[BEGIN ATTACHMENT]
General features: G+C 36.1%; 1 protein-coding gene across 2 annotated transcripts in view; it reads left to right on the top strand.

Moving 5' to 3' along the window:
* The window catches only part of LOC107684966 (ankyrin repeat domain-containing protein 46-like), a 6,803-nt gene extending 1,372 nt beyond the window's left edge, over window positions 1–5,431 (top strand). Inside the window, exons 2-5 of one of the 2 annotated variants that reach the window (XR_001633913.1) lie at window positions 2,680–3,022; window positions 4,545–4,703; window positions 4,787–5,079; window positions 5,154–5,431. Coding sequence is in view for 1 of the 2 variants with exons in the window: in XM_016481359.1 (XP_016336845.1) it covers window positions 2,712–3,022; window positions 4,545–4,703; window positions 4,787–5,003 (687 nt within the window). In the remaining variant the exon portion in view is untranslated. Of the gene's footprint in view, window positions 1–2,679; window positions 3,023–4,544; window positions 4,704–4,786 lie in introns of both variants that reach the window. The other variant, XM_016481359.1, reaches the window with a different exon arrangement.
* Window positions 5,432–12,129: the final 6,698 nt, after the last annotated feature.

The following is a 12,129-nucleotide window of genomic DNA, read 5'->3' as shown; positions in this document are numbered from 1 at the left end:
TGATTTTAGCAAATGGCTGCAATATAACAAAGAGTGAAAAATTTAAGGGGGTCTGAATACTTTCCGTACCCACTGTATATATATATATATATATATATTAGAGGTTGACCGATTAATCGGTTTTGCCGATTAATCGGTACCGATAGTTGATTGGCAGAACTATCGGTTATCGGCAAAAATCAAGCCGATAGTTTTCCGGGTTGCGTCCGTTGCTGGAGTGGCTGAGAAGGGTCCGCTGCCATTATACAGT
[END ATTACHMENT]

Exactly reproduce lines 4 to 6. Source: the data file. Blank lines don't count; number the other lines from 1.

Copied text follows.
* Window positions 5,432–12,129: the final 6,698 nt, after the last annotated feature.

The following is a 12,129-nucleotide window of genomic DNA, read 5'->3' as shown; positions in this document are numbered from 1 at the left end:
TGATTTTAGCAAATGGCTGCAATATAACAAAGAGTGAAAAATTTAAGGGGGTCTGAATACTTTCCGTACCCACTGTATATATATATATATATATATATTAGAGGTTGACCGATTAATCGGTTTTGCCGATTAATCGGTACCGATAGTTGATTGGCAGAACTATCGGTTATCGGCAAAAATCAAGCCGATAGTTTTCCGGGTTGCGTCCGTTGCTGGAGTGGCTGAGAAGGGTCCGCTGCCATTATACAGT